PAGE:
Saturday, November 19, 2011

Stalking the Orange Potato II

After seeing the fine nursery of Orange Sweet Potato vines that Juliette had managed to maintain in her front yard under the overhanging matoke trees, we moved down the road closer to the swamp, to see if her friend and fellow community based health worker, Dovinia was home. Dovinia was there and happily greeted us, answering all my questions about Orange Sweet Potatoes.

Dovinia suggests laughingly that we call them Orange Potatoes rather than Orange Sweet Potatoes. This is the first time I heard that the potatoes were not sweet enough. In various tests , as the OSP has been shown to contain high amounts of sugar, so we are left wondering if the sweet potato here is somewhat different or if the taste itself is somewhat different. Certainly some people complain that there is a “different” smell to the OSP but then they tell you it is not too strange and one gets used to it. I wonder how much can be attributed to just being slightly different.She expressively told us how big the tubers were and what a fine crop she obtained. Then she told us how she waited for us to return to collect her Orange Potatoes because she had not been able to sell them. She had eaten some but many more had rotted because the people said they weren’t as sweet as the local variety. This was at a time when a debbe tin was selling for 7000-10,000 UgS.

But whatever the difference, both Juliette and Dovinia were inspired sufficiently to continue with them, without any outside encouragement, based on the fact that our project, which they trust an appreciate arranged for them to get the vines. It seems there are many different forces at work here and we could be better using, perhaps even exploiting, our influence as change agents

Dovinia tells us she knows they are better for people than the local variety but she didn’t know how to convince people. She felt they had to be special because our project had brought them to her. She was surprised it had taken so long for members of our project to come and check on them. I sense a big communication gulf that attaches itself to many of our best intentions. There was a community development coordinator for a short time who had introduced the Sweet Potatoes but after he left it seems no one even inquired as to how the farmers were making out. Dovinia, like Juliette, has provided vines to her neighbours and friends. She doesn’t know of anyone who kept on with them.

Dovinia is a tall, good looking woman who shines with vitality. Could this be the Orange Sweet Potato? She had managed to keep a ready supply of vines going by moving them into the edge of the swamp near her home.

When I asked to take Dovinia’s picture, she whips her head scarf off and stands proudly erect on the road still in her gardening clothes. Neither Dovinia nor Juliette speak English, so the conversation has to be translated, back and forth, with the help of both the driver and the senior facilitator, both of whom have excellent translation skills. It is tricky at times for them to understand my questions and for her to grasp what we are asking. But there is no impatience with the interruptions and explanations.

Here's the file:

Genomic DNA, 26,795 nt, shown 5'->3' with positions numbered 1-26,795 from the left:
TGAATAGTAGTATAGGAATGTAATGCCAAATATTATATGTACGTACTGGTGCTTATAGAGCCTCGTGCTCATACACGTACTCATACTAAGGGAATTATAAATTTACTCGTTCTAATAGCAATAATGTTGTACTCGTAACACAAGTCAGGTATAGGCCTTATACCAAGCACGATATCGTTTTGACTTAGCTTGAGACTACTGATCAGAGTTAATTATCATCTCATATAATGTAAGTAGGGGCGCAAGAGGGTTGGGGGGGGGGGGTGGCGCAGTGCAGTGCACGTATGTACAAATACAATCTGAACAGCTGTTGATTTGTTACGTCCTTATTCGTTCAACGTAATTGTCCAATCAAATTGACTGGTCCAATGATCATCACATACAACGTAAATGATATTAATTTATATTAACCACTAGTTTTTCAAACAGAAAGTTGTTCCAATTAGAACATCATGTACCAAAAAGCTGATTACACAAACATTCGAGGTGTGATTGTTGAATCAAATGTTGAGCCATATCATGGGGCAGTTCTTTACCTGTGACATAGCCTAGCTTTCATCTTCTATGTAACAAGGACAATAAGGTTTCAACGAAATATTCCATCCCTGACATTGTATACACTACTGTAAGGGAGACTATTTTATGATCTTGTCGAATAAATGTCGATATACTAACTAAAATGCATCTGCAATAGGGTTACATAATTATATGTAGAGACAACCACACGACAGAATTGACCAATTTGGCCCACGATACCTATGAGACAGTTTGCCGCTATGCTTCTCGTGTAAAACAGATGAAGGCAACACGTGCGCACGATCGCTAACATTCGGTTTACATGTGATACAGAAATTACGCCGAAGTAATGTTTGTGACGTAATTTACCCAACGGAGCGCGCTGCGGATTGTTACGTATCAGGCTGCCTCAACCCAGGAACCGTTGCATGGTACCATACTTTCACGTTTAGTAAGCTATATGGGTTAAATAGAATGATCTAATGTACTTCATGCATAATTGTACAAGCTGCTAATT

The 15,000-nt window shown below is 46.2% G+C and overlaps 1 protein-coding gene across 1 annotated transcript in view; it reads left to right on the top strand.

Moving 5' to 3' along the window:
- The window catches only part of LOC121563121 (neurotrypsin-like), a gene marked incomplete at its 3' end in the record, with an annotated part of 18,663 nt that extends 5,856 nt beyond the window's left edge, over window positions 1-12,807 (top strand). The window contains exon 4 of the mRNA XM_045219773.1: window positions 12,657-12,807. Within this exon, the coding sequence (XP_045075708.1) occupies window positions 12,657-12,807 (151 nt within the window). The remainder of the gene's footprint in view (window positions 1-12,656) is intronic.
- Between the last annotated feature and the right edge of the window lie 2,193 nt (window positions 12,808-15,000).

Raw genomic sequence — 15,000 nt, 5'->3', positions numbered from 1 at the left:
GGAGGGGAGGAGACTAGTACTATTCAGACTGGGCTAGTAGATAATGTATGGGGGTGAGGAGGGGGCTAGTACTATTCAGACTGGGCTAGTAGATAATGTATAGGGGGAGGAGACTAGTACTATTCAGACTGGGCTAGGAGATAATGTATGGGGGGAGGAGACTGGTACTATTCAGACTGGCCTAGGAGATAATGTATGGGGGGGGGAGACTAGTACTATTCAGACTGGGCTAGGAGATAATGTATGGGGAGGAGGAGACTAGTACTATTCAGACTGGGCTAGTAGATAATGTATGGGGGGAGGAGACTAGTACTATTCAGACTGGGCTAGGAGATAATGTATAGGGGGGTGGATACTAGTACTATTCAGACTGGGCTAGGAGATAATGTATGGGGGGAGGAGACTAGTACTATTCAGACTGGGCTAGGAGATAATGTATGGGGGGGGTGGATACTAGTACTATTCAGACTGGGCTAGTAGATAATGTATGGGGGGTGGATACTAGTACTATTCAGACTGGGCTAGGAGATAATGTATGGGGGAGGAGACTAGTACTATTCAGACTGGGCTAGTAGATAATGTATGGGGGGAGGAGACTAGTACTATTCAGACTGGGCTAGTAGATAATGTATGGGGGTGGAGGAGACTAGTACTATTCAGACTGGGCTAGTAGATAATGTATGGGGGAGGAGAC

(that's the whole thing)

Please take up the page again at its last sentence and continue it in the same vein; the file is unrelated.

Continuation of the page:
Dovinia laughs along with us as we stuggle to understand. Are the vines kept in the water or on the edge of the swamp? She seems to understand and appreciate that we are in awe of her dedication to the Orange Potato and listens carefully to our questions. We feel we have had a rich day.

On top of interviewing our Orange Sweet Potato adopters in detail we have also arranged for the field visits of our Community Facilitation Course to the community based health workers and communities in this area the following week. A lot of ground has been covered. As we are heading off I see a large group of Gloriosa Lilies, stunning on the side of the road. We stop to take pictures. The driver is learning how to do Macro shots as he is the only one who can scale the huge lip on the side of the road.

We are heading home out of the swamp when we come across one of our volunteers distilling waragi in the steam leading into the swamp. Waragi is local gin-like alcoholic drink made from bananas.
Angella points out the stills all around the outside of the swamp when the tiny streams flow into the papyrus swamp. The running water is needed to cool the vapours and convert them into liquid. there is a drum being heated with fire wood and a plastic jerry can with tube running into it to collect the distillate after it passes through the copper coils sitting in the water.
The whole apparatus is held together with banana fibre with the tube funnelling water onto the copper coils made from what looks like matoke outer casing of the stem. I am in awe at the ingenuity of the inhabitants and the productivity in the swamp.

We have passed a couple of “banana boats”, hollowed out logs which are used for brewing “tonto, or local beer, what is called “pombe” in Swahili. Waragi is distilled from the local beer it seems.

Photos: Dovinia; Gloriosa Lily; waragi still; connections.



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